Durham’s two-and-a-half year probe has so far produced two indictments and is still ongoing
Donald Trump heaped praise on Special Counsel John Durham on Monday, commending the prosecutor for the two indictments his years-long investigation into the 2016 Russia probe finally produced late this year and claiming it’ll ‘only get deeper’ from here.
The former president, 75, predicted that Durham’s investigation, which he was first assigned to in April 2019, will show that ‘it all leads back to the Democrats, Hillary [Clinton] and the dirty lawyers.’
‘It really has come out,’ Trump said to Fox after Durham produced his second of two indictments late last week. ‘In all fairness, while it has taken a long time, hats off to John Durham.’
‘Hats off, because, it’s coming out, and it is coming out at a level – Durham has come out with things that are absolutely amazing.’
Trump said he already ‘knew what happened’ but claimed now he had the facts to support his theory that the investigation into whether his 2016 campaign had any help from Russia to sway the US election was just a hit job.
‘We all sort of knew that happened, and now we have facts, and I think they’re only going to get deeper and deeper — and it all leads back to the Democrats, Hillary and the dirty lawyers,’ Trump said.
The latest arrest was a key source who provided information to British ex-spy Christopher Steele for his ‘dirty dossier’ of allegations against Trump.
Igor Y. Danchenko, a Russian-born analyst living in the United States, was arrested on Thursday in Virginia by federal agents assigned to John H. Durham’s special counsel inquiry into the origins of the Trump-Russia investigation, according to the Justice Department.
Danchenko, 43, was the primary researcher for Steele’s dossier alleging that Trump’s 2016 presidential campaign conspired with Russia in a covert operation to beat Hillary Clinton, and that Russia had salacious videos that could be used to blackmail Trump.
Michael Sussman, a cybersecurity lawyer who worked for Hillary Clinton’s presidential campaign, was charged in September and pleaded not guilty to lying to the FBI.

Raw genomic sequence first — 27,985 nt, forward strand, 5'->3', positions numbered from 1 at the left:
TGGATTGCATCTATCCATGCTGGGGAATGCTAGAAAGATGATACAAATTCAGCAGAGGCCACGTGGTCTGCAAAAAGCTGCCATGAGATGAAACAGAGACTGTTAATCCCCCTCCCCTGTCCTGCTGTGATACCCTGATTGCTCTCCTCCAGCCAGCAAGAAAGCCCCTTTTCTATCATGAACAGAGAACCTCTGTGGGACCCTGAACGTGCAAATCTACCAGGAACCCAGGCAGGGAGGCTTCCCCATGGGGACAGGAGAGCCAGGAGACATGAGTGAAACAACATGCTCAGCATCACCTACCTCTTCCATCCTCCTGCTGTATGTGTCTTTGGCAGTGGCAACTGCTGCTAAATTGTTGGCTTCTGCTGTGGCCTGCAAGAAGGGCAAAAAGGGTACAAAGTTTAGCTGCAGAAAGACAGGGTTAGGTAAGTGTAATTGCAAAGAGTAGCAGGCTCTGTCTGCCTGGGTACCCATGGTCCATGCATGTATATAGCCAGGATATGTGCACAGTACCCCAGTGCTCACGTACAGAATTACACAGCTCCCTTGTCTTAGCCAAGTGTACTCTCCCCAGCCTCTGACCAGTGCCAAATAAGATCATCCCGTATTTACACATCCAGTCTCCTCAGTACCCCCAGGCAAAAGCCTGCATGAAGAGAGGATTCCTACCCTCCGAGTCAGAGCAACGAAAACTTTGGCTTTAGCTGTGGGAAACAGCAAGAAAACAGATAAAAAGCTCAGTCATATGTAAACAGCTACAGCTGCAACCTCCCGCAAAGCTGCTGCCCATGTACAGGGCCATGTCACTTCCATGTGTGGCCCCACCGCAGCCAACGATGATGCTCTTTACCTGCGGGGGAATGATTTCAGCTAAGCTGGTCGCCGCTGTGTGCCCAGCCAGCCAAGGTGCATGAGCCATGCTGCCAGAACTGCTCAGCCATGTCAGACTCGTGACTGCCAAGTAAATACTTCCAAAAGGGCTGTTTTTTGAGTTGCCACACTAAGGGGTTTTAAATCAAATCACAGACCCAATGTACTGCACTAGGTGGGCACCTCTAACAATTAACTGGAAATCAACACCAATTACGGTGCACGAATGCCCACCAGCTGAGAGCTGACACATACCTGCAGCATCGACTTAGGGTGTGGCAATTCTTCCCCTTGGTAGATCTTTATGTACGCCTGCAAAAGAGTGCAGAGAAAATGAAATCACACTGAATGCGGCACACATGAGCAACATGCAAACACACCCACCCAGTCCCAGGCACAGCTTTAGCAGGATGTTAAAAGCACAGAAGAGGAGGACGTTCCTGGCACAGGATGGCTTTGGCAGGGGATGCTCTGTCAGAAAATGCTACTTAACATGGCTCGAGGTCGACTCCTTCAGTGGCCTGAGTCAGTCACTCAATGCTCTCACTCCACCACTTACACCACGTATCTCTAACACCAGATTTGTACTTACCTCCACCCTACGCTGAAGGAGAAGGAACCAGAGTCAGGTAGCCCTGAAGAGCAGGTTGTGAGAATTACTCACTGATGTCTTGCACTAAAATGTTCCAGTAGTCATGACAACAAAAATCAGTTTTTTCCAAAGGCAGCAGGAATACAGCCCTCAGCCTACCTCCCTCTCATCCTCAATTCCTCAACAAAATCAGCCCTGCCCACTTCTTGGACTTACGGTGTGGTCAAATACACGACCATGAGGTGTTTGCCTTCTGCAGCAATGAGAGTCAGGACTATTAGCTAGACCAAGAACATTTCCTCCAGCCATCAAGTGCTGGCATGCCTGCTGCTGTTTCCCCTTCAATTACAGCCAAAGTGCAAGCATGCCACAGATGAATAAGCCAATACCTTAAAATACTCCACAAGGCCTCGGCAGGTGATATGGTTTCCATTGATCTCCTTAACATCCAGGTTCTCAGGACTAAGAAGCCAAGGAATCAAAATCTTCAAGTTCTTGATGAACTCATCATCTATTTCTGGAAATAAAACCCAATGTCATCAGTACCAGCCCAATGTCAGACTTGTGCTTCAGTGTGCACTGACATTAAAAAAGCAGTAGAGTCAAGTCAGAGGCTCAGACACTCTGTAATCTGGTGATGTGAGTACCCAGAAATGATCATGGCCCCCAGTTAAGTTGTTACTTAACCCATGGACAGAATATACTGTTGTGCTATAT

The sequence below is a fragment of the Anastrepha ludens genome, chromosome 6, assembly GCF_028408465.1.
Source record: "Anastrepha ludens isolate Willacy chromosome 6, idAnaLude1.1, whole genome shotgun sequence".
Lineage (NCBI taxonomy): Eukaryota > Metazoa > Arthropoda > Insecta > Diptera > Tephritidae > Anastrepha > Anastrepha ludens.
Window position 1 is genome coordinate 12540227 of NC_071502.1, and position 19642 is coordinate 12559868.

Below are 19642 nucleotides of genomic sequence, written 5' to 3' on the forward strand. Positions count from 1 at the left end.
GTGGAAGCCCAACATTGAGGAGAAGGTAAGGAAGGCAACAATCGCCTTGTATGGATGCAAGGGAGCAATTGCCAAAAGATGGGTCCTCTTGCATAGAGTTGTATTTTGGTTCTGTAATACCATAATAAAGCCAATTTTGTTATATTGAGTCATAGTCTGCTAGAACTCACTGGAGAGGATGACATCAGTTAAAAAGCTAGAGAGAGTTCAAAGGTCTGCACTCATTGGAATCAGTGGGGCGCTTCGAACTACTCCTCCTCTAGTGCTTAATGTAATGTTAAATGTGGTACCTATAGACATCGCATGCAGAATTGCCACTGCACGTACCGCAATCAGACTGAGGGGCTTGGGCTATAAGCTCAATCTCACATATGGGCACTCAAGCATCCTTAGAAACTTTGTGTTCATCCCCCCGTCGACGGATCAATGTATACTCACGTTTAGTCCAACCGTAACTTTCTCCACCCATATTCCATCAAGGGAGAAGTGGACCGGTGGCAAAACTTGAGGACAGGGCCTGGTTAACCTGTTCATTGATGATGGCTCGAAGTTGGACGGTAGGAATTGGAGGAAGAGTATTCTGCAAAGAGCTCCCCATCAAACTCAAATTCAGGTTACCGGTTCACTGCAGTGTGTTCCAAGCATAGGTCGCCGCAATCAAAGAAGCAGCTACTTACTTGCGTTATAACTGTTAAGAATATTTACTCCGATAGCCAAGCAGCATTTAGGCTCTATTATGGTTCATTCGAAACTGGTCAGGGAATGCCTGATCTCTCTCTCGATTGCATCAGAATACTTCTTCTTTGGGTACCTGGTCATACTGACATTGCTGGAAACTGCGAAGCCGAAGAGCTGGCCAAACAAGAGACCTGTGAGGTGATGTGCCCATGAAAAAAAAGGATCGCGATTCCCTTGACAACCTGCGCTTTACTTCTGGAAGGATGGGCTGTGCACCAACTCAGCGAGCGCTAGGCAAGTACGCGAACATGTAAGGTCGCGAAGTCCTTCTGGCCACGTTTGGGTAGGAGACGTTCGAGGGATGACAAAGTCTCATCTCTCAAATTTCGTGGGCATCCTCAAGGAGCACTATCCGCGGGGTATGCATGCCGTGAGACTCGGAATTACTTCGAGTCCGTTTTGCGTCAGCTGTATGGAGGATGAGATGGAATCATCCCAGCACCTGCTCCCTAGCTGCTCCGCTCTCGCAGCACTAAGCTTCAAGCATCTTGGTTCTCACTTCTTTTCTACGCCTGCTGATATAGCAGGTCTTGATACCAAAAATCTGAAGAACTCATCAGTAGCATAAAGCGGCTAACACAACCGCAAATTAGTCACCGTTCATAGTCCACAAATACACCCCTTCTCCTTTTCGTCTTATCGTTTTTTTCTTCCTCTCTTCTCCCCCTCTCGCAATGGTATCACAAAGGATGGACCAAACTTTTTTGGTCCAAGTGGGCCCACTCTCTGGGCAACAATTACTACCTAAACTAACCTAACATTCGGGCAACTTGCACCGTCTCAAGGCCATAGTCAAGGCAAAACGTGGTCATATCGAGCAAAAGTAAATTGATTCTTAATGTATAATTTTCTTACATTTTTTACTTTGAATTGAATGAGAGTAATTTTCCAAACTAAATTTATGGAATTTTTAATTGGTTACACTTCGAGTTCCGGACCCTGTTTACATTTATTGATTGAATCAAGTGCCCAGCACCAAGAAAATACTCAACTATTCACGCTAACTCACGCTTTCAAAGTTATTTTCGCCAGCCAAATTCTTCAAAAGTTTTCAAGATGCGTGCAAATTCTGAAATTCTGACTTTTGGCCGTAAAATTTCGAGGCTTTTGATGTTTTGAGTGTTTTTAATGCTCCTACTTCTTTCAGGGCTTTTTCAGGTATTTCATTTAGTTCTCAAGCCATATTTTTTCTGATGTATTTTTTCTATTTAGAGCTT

In September, former Clinton campaign-linked lawyer Michael Sussman (left) pled not guilty to charges stemming from Durham’s probe. More recently, Durham’s findings led to the arrest of Russian-born analyst Igor Danchenko (right) late last week
Sussman was indicted for allegedly telling the FBI in September 2016 that he was not doing work ‘for any client’ when he requested a meeting with the FBI’s general counsel to warn them of concerns from cybersecurity researchers of potentially suspicious contact between Russia and the Trump team.
At the meeting the attorney allegedly gave the FBI data and analytics from cybersecurity researchers who thought the numbers might be evidence of hush-hush communications between Trump Organization’s computer servers and Alfa Bank – a Kremlin-linked Russian financial institution. The FBI looked into the matter but found no connections.
And the probe is still ongoing, Durham told Fox.
Trump said of Durham’s findings on Monday, ‘What they did was so illegal, at a level that you’ve rarely seen before.’
‘Now, in all fairness, it looks to me like this is just the early building blocks.’
He said Durham’s two indictments after two-and-a-half years prove that ‘those are big things that are happening, and what it really shows is what a hoax it was.’
Former Attorney General Bill Barr had tapped Durham, then a US attorney in Connecticut, to look into the FBI’s Crossfire Hurricane probe from when it began in July 2016 until Special Counsel Robert Mueller was appointed to take it over in May 2017.
Trump continues to tease a potential 2024 White House bid, with his latest interview on Monday indicating he may have a decision as early as late 2022
Also on Monday, Trump teased election watchers once again by telling the world that he’ll ‘probably’ announce whether he’ll run for president again after the upcoming midterm election cycle.